Digital health news briefs for 5/15/18

By Laura Lovett

Machine learning helps docs view the brain.  Automated cerebrovascular imaging company iSchemaView has just released its latest product Rapid Aspect, a digital imaging tool that helps clinicians assess early signs of brain ischemia in stroke patients. The technology will automatically generate a standardized score for physicians based on machine learning algorithms. The product is designed to help doctors communicate the ischemic changes in a patient's brain, and determine if a patient needs a clot removal. 

“ASPECT scoring plays a critical role in the treatment of brain ischemia leading to stroke and is part of the American Heart Association guidelines for use of endovascular therapy in patients who can be treated within six hours of symptom onset,” Greg Albers, professor of Neurology at Stanford University, director of the Stanford Stroke Center, and cofounder of iSchemaView, said in a statement. “RAPID ASPECTS elevates the ASPECT scoring system, by providing clinicians with more reliable and reproducible scores and powerful visualization tools to support treatment decisions.”


Seniors staying home. CarePredict announced its next-generation, AI-powered elder care technology platform this week. The technology will continuously observe, learn and triggers proactive care for seniors. It can also be integrated with the Tempo wearable sensor so that caregivers can be alerted to an issue before it happens. 

"By measuring the activities of daily living of assisted living and memory care residents, the staff and management team of senior living communities will be able to identify valuable healthcare insights and be more proactive in delivering superior care and raise resident satisfaction and drive revenues along with increased average length of stays,” Satish Movva, CEO and founder of CarePredict, said in a statement. 


Healthy employees. Employee health platform Wellness Corporate Solutions has launched its upgraded wellness portal, called the WellConnect Plus platform. The new platform enables health coaching, prescreening, and flu shots. Users can also streamline their data and see results from an appointment, as well as look at their year-over-year trends. The service also allows for 24-7 secure texting with health coaches.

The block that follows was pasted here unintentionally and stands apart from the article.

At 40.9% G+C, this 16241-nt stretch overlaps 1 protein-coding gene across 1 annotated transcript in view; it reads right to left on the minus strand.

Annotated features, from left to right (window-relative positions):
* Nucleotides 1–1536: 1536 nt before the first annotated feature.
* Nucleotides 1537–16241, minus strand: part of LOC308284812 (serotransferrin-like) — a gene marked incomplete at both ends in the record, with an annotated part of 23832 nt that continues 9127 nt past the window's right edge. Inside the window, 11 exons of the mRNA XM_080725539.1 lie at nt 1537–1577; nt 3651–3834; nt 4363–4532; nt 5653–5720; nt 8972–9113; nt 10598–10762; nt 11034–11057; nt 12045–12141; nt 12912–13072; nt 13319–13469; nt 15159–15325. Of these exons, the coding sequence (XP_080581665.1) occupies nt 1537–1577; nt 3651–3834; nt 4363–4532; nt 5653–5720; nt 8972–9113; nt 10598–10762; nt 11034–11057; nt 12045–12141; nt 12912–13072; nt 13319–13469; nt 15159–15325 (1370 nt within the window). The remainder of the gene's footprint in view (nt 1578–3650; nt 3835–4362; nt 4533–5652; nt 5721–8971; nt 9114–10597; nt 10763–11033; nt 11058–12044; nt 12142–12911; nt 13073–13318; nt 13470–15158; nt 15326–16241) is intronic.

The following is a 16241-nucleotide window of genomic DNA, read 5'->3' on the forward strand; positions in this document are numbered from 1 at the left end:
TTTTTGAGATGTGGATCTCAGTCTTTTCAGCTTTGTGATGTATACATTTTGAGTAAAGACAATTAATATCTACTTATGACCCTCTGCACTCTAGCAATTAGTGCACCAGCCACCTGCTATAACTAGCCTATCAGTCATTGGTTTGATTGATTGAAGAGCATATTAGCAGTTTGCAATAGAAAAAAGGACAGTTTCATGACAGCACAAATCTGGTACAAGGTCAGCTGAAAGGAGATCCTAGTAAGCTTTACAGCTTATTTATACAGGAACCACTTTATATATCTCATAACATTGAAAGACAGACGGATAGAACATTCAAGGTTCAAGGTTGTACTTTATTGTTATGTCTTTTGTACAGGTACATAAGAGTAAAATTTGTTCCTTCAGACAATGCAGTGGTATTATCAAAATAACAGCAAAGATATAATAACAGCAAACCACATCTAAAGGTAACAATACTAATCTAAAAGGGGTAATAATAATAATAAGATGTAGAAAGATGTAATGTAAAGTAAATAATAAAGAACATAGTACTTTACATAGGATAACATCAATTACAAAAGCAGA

"Our expertise in health informatics, data security, and the employee user experience informed the entire development process," Jared Rice, vice president of technology, said in a statement. "We're thrilled to offer our clients and partners an upgrade that will advance their big picture health and wellness goals for employees."


Trust me I learned this on Youtube. VuMedi, commonly called the “Youtube for doctors,” announced that it will be launching its content channels for pharmaceutical brands, PM360 reports. The educational medical video company lets doctors view procedures and curated content. Right now the platform has over 15,000 videos, according to PM360, with the movies come from a broad range of organizations and providers across specialties. 


Fighting the opioid crisis with social support. Digital health startup Data Cubed was named a semi-finalist in the Robert Wood Johnson Foundation Opioid Challenge for its platform, called the Resilience IQ app. The app is designed to let a user’s social support network rally around them when they are showing signs they are at risk for relapsing. 

"With the right collection tools, it is possible to monitor people's vulnerabilities to relapse every day and to identify critical moments to keep individuals on track," Paul Glimcher, CEO of Data Cubed, said in a statement. "Data Cubed's unique techniques of gamification in the collection and use of critical data can be a powerful tool. Rich and engaging game environments can be used in many innovative ways, from the fight against the opioid plague to the support of clinical trials for new drugs."


At-home physical therapy. In a recent study, researchers in the United Kingdom found that a device called the Multiple Joint (MUJO) System was an acceptable modality to perform shoulder exercises remotely. Researchers interviewed seven physiotherapist and ten patients in the study.

The system works to train bi-articular muscles or multiple axial joints in a single exercise on a machine, according to the study. It uses built-in sensors to collect joint range angles. The patient receives video instructions on how to set up the machine based on the prescription set by the physiotherapist.  All of the reported movement is displayed on an accompanying Patient App, and physiotherapist also have access to the patient’s data through the Physiotherapy Portal. 


On the record. An editorial published in the British Medical Journal predicts more and more patients will start recording their clinical encounters using their smartphones. It is already happening commonly, the authors wrote, and currently UK patients that record their conversations with providers are not breaking the law.

The editorial goes on to say that the practice of recording calls could help both the patient and clinicians but that it must be discussed by both parties before it is recorded.